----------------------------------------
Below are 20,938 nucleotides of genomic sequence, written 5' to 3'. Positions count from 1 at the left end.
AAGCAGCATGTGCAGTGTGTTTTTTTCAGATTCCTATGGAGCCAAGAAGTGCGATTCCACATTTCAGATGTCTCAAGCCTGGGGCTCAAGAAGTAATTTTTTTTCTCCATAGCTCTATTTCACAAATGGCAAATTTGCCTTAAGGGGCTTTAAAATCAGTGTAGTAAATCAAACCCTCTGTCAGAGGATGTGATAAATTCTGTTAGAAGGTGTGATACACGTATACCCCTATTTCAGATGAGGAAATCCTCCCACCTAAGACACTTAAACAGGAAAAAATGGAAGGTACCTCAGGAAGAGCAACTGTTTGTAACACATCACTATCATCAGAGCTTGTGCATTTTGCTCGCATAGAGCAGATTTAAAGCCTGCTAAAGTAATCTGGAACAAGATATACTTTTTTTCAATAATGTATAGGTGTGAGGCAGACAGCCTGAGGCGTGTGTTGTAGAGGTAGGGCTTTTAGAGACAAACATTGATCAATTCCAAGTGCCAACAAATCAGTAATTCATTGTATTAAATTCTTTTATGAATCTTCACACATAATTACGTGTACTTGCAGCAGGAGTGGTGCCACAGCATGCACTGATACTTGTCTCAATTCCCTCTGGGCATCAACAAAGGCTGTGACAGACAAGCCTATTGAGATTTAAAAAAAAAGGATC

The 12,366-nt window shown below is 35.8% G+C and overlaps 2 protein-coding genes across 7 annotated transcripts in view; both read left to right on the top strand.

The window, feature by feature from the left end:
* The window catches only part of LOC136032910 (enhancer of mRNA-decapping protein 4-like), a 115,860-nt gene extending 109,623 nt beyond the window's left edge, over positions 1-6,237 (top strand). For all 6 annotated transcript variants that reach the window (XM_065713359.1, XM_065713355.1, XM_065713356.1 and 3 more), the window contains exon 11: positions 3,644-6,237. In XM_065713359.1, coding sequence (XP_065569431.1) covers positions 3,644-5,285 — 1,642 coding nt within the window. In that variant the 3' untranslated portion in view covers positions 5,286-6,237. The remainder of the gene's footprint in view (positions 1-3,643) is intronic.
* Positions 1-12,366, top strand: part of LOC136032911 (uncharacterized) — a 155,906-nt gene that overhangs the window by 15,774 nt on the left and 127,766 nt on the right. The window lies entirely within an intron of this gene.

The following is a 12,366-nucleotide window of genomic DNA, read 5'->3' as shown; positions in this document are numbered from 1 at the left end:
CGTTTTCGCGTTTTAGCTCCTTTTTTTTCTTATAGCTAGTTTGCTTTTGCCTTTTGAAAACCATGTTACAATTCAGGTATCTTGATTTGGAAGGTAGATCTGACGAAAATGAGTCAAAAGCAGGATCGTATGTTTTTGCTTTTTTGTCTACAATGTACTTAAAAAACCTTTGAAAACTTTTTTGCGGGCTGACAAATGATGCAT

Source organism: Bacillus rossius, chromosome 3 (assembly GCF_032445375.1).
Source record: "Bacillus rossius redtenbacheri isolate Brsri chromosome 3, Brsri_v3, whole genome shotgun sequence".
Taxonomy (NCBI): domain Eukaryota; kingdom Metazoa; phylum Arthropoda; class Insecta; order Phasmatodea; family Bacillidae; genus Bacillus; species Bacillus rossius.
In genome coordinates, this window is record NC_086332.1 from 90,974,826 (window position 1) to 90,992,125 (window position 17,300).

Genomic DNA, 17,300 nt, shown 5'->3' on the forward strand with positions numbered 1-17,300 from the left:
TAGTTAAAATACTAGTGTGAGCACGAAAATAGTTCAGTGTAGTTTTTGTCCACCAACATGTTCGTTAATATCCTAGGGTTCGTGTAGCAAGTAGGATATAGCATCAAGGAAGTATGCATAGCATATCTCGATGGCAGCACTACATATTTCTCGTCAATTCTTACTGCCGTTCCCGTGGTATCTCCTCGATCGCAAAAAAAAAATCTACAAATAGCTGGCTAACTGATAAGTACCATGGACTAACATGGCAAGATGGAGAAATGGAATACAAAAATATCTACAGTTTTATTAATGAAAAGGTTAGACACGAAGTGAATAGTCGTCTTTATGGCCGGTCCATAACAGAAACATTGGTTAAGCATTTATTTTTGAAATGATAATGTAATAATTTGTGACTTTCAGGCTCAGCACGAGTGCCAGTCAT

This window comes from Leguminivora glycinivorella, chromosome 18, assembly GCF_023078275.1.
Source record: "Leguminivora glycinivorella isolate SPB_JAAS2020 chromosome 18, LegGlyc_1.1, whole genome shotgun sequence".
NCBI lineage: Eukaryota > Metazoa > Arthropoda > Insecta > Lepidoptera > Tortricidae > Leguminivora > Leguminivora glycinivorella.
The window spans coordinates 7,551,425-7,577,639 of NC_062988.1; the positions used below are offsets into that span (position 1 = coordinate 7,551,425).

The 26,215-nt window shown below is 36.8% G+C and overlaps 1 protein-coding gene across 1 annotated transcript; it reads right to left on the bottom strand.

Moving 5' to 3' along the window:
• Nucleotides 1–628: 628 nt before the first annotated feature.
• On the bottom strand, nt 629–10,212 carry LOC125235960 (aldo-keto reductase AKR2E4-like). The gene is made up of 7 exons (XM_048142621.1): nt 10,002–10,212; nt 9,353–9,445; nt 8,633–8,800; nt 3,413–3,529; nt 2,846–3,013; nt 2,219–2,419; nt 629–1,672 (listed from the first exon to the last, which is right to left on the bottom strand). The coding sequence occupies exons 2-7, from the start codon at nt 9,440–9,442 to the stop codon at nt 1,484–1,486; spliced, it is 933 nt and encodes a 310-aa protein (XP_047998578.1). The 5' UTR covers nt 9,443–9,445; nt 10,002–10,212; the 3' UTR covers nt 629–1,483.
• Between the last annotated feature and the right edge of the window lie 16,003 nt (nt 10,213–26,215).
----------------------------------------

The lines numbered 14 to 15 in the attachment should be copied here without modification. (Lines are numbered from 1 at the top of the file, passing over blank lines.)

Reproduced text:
TAGTTAAAATACTAGTGTGAGCACGAAAATAGTTCAGTGTAGTTTTTGTCCACCAACATGTTCGTTAATATCCTAGGGTTCGTGTAGCAAGTAGGATATAGCATCAAGGAAGTATGCATAGCATATCTCGATGGCAGCACTACATATTTCTCGTCAATTCTTACTGCCGTTCCCGTGGTATCTCCTCGATCGCAAAAAAAAAATCTACAAATAGCTGGCTAACTGATAAGTACCATGGACTAACATGGCAAGATGGAGAAATGGAATACAAAAATATCTACAGTTTTATTAATGAAAAGGTTAGACACGAAGTGAATAGTCGTCTTTATGGCCGGTCCATAACAGAAACATTGGTTAAGCATTTATTTTTGAAATGATAATGTAATAATTTGTGACTTTCAGGCTCAGCACGAGTGCCAGTCAT

This window comes from Leguminivora glycinivorella, chromosome 18, assembly GCF_023078275.1.